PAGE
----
And it’s in New Jersey! (Audio link.)
Nah, just kidding.
The Plutonium was believed to be the portal to the underworld in the ancient world, and it was known for its lethal properties, provided courtesy of carbon dioxide. It was long believed to be at the Phrygian city of Hierapolis (modern Pamukkale). Strabo wrote of it: “This space is full of a vapor so misty and dense that one can scarcely see the ground. Any animal that passes inside meets instant death… I threw in sparrows and they immediately breathed their last and fell.”
The site has finally been located by a team led by Francesco D’Andria, professor of classic archaeology at the University of Salento, who announced his discovery of the tomb of St. Philip in 2011.
“We found the Plutonium by reconstructing the route of a thermal spring. Indeed, Pamukkale’ springs, which produce the famous white travertine terraces originate from this cave,” D’Andria told Discovery News.
Featuring a vast array of abandoned broken ruins, possibly the result of earthquakes, the site revealed more ruins once it was excavated. The archaeologists found Ionic semi columns and, on top of them, an inscription with a dedication to the deities of the underworld — Pluto and Kore.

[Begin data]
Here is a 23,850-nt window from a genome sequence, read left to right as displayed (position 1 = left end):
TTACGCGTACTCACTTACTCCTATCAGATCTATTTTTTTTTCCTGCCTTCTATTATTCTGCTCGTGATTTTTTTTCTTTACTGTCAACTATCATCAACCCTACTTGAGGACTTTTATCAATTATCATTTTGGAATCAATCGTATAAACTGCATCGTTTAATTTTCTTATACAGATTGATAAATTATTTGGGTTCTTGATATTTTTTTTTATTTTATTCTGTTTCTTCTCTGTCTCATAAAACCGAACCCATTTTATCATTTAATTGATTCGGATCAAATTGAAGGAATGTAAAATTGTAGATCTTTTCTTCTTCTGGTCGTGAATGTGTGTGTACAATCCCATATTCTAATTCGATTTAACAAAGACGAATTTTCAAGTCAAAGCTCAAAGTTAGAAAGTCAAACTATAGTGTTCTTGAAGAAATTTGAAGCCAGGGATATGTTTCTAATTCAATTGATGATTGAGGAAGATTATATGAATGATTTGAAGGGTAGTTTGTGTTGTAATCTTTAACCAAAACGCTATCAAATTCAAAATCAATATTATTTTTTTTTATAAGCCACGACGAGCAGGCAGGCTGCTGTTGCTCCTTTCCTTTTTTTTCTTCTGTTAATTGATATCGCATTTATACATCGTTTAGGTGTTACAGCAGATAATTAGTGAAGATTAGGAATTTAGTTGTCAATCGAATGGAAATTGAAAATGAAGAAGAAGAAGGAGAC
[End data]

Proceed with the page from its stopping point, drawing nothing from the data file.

D’Andria also found the remains of a temple, a pool and a series of steps placed above the cave — all matching the descriptions of the site in ancient sources.
“People could watch the sacred rites from these steps, but they could not get to the area near the opening. Only the priests could stand in front of the portal,” D’Andria said.
According to the archaeologist, there was a sort of touristic organization at the site. Small birds were given to pilgrims to test the deadly effects of the cave, while hallucinated priests sacrificed bulls to Pluto.
The ceremony included leading the animals into the cave, and dragging them out dead.
“We could see the cave’s lethal properties during the excavation. Several birds died as they tried to get close to the warm opening, instantly killed by the carbon dioxide fumes,” D’Andria said.